Objectives To assess whether chronic kidney disease of unknown aetiology (CKDu) is present in India and to identify risk factors for it using population-based data and standardised methods.
Design Secondary data analysis of three population-based cross-sectional studies conducted between 2010 and 2014.
Setting Urban and rural areas of Northern India (states of Delhi and Haryana) and Southern India (states of Tamil Nadu and Andhra Pradesh).
Participants 12 500 individuals without diabetes, hypertension or heavy proteinuria.
Outcome measures Mean estimated glomerular filtration rate (eGFR) and prevalence of eGFR below 60 mL/min per 1.73 m2 (eGFR <60) in individuals without diabetes, hypertension or heavy proteinuria (proxy definition of CKDu).
Results The mean eGFR was 105.0±17.8 mL/min per 1.73 m2. The prevalence of eGFR <60 was 1.6% (95% CI=1.4 to 1.7), but this figure varied markedly between areas, being highest in rural areas of Southern Indian (4.8% (3.8 to 5.8)). In Northern India, older age was the only risk factor associated with lower mean eGFR and eGFR <60 (regression coefficient (95% CI)=−0.94 (0.97 to 0.91); OR (95% CI)=1.10 (1.08 to 1.11)). In Southern India, risk factors for lower mean eGFR and eGFR <60, respectively, were residence in a rural area (−7.78 (-8.69 to –6.86); 4.95 (2.61 to 9.39)), older age (−0.90 (–0.93 to –0.86); 1.06 (1.04 to 1.08)) and less education (−0.94 (-1.32 to –0.56); 0.67 (0.50 to 0.90) for each 5 years at school).
Conclusions CKDu is present in India and is not confined to Central America and Sri Lanka. Identified risk factors are consistent with risk factors previously reported for CKDu in Central America and Sri Lanka.
- chronic renal failure
- public health
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Strengths and limitations of this study
The use of a random selection of population-based participants allows the estimation of chronic kidney disease of unknown aetiology (CKDu) prevalence in the general population.
A large sample size including participants from different areas of India (urban and rural, and Northern and Southern India) increases the representativeness of the results.
The use of standardised definitions of CKDu facilitates international comparisons of CKDu prevalence and risk factors.
The prevalence of estimated glomerular filtration rate <60 observed in this study is likely to be underestimated; however, this is unlikely to have biased the internal comparisons conducted in this study.
High prevalence of chronic kidney disease of unknown aetiology (CKDu) has mainly been reported in the last decades among the working age populations of agricultural communities of tropical/subtropical regions, specifically in Central America and Sri Lanka.1–3 In Nicaragua and El Salvador, the estimated prevalence of estimated glomerular filtration rate (eGFR; the clinical measure of kidney function) below 60 mL/min per 1.73 m2 (eGFR <60), in the absence of diabetes and hypertension, was 10%–20%.4–6 It has been suggested that CKDu may also be highly prevalent in other low-income and middle-income countries (LMICs), including India.7–11 However, it is not clear in which other regions of the world CKDu occurs, whether the underlying aetiology is the same in different regions and what the risk factors are. Currently, there is no consensus, but factors such as heat stress, strenuous work, climatic conditions, agrochemical use, heavy metal exposure and infections have been suggested as risk factors.1 12–15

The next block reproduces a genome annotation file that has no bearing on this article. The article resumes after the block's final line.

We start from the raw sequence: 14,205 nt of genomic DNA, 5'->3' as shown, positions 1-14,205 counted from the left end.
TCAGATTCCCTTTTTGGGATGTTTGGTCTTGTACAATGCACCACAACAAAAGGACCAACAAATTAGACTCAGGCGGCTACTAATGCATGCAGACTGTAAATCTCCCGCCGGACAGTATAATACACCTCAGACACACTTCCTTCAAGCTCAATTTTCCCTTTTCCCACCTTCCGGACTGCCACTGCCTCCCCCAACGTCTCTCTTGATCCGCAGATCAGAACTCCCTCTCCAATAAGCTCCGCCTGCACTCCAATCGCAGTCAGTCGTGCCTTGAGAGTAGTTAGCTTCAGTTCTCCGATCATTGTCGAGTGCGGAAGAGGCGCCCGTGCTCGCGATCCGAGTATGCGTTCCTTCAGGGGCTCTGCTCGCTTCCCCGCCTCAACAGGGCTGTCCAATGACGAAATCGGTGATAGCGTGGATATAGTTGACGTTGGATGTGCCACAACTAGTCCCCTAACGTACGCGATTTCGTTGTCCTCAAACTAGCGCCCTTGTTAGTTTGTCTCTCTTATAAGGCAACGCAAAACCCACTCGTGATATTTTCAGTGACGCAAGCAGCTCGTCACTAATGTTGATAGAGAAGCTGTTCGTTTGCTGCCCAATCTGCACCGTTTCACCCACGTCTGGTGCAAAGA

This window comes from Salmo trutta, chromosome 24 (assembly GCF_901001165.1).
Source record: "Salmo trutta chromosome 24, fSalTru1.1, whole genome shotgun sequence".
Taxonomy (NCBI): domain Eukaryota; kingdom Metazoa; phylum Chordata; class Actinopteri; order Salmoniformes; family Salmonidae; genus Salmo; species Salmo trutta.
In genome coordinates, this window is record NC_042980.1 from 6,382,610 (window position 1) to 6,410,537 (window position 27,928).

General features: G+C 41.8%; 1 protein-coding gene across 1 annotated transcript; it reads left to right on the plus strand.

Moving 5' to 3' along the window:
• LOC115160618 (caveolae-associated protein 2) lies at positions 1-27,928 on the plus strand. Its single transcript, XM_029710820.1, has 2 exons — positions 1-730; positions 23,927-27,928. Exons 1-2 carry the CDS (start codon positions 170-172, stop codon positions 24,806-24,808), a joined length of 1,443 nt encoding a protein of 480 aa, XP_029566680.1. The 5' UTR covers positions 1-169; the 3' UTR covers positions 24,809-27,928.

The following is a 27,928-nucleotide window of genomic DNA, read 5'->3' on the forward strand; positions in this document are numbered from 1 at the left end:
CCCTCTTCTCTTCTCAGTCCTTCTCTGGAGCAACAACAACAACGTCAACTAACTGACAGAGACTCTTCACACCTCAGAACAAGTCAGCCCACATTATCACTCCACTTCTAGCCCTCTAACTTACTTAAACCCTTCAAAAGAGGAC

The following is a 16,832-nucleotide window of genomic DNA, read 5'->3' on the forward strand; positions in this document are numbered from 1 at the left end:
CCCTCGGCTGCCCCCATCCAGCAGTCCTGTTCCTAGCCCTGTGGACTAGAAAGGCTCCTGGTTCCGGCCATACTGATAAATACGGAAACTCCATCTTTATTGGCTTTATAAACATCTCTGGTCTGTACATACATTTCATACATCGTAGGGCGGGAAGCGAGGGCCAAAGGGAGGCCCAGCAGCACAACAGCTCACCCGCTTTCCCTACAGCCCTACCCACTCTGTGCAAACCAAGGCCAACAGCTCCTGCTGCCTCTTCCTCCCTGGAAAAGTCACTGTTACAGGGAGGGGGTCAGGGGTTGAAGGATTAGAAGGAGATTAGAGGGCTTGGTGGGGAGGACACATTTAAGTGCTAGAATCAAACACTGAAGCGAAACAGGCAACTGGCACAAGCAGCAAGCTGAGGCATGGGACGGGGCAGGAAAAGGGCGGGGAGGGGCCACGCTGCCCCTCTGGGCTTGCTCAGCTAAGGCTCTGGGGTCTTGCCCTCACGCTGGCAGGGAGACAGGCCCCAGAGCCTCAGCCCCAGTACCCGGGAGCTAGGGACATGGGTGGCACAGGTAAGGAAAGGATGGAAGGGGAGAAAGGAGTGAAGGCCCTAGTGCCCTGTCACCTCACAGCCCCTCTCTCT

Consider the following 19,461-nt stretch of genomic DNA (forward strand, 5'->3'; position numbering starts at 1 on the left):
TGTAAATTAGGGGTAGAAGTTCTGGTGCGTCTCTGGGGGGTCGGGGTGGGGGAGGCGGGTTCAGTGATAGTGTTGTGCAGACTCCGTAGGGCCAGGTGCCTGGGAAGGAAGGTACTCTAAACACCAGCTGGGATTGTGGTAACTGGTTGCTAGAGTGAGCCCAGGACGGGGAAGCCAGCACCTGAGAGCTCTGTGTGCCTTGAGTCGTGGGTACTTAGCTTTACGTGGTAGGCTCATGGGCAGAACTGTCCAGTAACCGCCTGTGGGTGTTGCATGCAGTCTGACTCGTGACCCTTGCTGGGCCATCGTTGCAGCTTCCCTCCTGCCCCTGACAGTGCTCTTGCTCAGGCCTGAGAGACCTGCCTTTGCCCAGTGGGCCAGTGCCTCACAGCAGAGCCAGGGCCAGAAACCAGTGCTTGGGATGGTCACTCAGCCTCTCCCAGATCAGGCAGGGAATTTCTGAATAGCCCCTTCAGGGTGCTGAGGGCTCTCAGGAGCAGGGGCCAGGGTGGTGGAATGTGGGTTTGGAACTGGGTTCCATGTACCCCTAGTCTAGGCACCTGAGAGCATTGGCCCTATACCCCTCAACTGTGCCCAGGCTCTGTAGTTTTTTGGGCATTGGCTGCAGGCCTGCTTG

Data on CKDu from India are scarce. The recent report of verbal autopsy data from India suggests CKD of all causes is a growing problem. However, it does not provide accurate population-based data on CKDu.16 17 Existing reports indicate that CKDu may be common but it is difficult to be definite about this because of the absence of population-based studies using standardised and comparable methods. Data from the Indian CKD Registry, a hospital based registry of incident cases of CKD between 2006 and 2010, found that CKDu was the second most common form of CKD after diabetic nephropathy.10 However, this is restricted to referred cases and therefore may not be representative of the general population. There are also sporadic reports of high numbers of CKDu cases among agricultural communities of the South Eastern Indian states of Andhra Pradesh and Odisha (reviewed by Chatterejee18 and Ganguli19). However, population-based data have not been reported for India.
We conducted a secondary analysis of representative sample surveys conducted in India between 2010 and 2014. Given the absence of a clear case definition for CKDu it is necessary to make a presumptive diagnosis based on measures/estimates of GFR in the absence of known risk factors for kidney disease. The overall aim of the current study was to use a methodology which is comparable with previous studies elsewhere in the world (particularly in Central America) to assess the extent to which reduced kidney function is a problem in India, and which areas and subpopulations are most affected. We therefore: (1) assessed the distribution eGFR and prevalence of eGFR below 60 mL/min per 1.73 m2 (eGFR <60) in Indian populations restricted to those without known risk factors for CKD, i.e. diabetes, hypertension or heavy proteinuria; (2) compared these outcomes in North and South India and in urban and rural populations; and (3) identified the risk factors associated with these outcomes.
We used cross-sectional data from three population-based studies conducted in India: the ‘Centre for Cardiometabolic Risk Reduction in South Asia’ cohort study (CARRS study),20 the ‘Implementing a comprehensive diabetes prevention and management program’ study (UDAY study)21 and the ‘Prevalence of Coronary Heart Disease repeat survey’ study funded by the Indian Council of Medical Research (ICMR-CHD study).22 Details on study design and selection of participants from the CARRS, UDAY and ICMR-CHD studies have been previously described20–22 and are summarised in table 1.